I'm trying to figure out how I could have an environment more conducive to studying and getting this paper written. I have exactly one week (assuming the paper is due by 5 p.m. but it's probably due much earlier than that) to finish and right now I have 4.5 out of 15-25 pages. Um... MOVE FASTER. I figured out if I write 2 pages per day, even skipping Saturday and Sunday I can be done in time but I want to be done earlier so I can have a couple of people read it. If you would like to volunteer to read it, let me know and I can email it to you. Preferably, people with some grammar skills and the ability to have intelligent opinions and can tell me which parts are good, which need to be fleshed out, etc. First, I need to find a focus. Right now it appears to be Struggles for Representation: Making Black Documentaries in a White World. Provocative title, right? And the paper so far is not quite as militant as the title which does and does not surprise me. I'm actually fleshing out my stance on the creation of black docs while writing this paper... me likey. See? You'll have to edit out stuff like that.
I'm kidding! I hope y'all don't think I got into a master's program saying me likey! Lol. So here's a teaser of my paper, copyrighted by me with all citations in this section from essays in the book Struggles for Representation.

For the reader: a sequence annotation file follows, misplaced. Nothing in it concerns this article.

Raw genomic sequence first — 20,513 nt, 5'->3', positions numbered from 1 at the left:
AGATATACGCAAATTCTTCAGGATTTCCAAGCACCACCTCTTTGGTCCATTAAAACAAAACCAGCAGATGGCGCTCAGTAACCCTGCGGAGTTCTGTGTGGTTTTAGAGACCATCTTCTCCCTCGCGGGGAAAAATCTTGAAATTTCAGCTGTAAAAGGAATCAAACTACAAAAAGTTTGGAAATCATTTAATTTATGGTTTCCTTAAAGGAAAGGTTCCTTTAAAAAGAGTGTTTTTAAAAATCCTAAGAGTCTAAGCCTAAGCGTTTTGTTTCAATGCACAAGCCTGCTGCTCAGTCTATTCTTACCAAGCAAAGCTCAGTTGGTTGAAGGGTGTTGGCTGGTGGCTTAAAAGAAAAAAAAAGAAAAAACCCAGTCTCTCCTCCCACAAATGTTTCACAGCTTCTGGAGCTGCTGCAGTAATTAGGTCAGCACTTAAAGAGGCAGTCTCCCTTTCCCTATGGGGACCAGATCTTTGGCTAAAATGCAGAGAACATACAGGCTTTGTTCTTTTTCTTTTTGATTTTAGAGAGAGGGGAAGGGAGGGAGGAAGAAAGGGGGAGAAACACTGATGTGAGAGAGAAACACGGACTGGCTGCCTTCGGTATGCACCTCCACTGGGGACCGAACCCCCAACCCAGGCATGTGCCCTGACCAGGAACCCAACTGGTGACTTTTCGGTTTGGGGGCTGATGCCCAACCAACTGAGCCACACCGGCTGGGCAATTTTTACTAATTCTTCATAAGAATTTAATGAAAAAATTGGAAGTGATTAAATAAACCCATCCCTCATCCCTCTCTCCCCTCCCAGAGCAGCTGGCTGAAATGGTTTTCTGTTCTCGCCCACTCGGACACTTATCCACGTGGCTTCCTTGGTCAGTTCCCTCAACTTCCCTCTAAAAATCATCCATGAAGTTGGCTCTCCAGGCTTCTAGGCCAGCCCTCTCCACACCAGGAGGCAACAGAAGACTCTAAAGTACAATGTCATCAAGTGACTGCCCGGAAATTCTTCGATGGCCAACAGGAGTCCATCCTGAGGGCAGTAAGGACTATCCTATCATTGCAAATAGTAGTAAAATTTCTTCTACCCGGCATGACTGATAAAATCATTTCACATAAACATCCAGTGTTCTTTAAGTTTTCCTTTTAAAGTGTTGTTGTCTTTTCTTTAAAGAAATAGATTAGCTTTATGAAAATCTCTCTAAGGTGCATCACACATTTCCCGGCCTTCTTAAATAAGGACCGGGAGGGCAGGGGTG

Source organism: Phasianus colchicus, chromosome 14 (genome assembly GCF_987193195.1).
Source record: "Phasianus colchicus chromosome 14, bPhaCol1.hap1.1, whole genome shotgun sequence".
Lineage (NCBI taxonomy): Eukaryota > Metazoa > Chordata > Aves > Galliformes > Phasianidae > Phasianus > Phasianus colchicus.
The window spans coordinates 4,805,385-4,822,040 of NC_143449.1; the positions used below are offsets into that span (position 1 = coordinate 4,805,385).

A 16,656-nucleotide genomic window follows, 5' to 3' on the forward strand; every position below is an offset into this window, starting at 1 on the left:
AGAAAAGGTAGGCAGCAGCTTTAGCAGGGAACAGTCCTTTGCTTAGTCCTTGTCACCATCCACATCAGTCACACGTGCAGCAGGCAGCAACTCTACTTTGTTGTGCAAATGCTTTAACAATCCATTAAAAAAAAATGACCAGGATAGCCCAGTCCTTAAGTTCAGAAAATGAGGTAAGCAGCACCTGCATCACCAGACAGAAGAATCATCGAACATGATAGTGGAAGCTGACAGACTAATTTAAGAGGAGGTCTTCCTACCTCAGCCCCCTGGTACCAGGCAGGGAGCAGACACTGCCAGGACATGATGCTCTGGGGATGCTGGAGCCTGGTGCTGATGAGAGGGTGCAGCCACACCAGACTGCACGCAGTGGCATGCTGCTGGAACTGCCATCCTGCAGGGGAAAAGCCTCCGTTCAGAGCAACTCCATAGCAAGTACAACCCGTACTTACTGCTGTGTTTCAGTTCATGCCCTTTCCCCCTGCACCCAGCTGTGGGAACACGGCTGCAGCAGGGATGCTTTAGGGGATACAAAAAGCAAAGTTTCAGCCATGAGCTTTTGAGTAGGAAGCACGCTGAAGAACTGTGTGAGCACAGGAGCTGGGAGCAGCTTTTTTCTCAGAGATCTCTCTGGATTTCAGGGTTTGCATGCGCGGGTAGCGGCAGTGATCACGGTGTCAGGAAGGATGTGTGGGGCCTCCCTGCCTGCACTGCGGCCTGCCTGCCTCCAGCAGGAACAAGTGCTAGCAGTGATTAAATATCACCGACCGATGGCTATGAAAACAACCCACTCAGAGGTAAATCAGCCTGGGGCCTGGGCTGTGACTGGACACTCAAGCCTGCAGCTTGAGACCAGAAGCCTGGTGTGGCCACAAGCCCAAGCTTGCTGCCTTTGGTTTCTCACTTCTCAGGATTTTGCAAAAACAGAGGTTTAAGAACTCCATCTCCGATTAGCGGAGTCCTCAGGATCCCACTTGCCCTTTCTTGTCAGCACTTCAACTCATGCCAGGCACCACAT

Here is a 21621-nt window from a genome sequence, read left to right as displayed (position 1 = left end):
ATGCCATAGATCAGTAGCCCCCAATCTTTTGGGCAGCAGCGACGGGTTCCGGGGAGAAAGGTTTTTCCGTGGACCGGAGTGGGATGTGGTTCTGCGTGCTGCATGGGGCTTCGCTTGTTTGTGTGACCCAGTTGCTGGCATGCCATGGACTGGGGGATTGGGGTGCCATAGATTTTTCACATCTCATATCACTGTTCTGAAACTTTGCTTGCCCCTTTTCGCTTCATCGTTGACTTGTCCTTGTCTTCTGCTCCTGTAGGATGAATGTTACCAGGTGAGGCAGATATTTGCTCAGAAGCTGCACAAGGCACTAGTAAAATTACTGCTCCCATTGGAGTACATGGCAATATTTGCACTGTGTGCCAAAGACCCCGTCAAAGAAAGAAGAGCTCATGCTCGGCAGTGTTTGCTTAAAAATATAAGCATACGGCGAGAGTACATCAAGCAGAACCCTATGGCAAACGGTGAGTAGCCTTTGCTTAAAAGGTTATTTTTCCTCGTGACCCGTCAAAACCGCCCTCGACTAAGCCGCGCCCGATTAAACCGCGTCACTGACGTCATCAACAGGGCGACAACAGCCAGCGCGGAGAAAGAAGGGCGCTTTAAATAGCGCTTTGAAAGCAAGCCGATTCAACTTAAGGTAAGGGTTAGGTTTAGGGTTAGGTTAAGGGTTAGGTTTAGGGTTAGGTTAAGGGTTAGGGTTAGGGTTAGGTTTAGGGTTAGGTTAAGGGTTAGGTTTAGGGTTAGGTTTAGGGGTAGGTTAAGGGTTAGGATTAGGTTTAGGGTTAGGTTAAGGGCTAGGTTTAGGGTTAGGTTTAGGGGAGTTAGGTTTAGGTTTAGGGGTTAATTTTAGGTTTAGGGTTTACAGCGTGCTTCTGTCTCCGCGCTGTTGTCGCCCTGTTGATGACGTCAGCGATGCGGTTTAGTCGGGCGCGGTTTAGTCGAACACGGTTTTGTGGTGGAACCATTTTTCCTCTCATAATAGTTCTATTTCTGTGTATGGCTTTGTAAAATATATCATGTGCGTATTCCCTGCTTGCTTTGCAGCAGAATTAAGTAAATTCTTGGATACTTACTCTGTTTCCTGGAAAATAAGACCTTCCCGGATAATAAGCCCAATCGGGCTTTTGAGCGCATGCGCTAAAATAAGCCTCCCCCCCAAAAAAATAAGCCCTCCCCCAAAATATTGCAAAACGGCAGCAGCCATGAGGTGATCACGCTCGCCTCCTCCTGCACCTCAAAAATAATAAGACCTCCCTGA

The Bakers allude to an interesting parallel in mentioning, "the more his [the slave's] cultural forms differed from those of his master and the more they were immune from control of whites, the more the slave gained personal autonomy and positive self-concepts" (215). Upon reading this are we to then notice a similarity between the slave seeking to wrest some faction of his or her life from the slave master and the black filmmaker seeking to wrest funding and black stories from white control? If so, I have not been convinced this is true. While there is undoubtedly a need for an unfettered presentation of black history, it has not been proven that white influence must be ignored for this to occur. However, it is clear from whence the question arises: a history of black thought and culture being obscured or stolen by whites which after centuries of rampant manifestation has become anathema to millions of black Americans.
Essayist Clyde Taylor points to independence as necessary for the "expression of themes and attitudes that would otherwise remain repressed in a culture where the views of the black minority, particularly those that smack of self-determination, are heavily filtered or blocked" in "Paths of Enlightenment: Heroes, Rebels and Thinkers." (142) To Taylor, the ultimate goal of the black filmmaker is "making an original and provocative contribution to knowledge" (143). While no doubt originality is foremost in the mind of most any filmmaker, it would be more than a stretch to assume or even hope for provocativeness in every endeavor. I imagine there are a great many filmmakers whose primary goal is to inform. Should the possibility of provocativeness arise, it may or may not be sidestepped, but it is likely not on par with originality.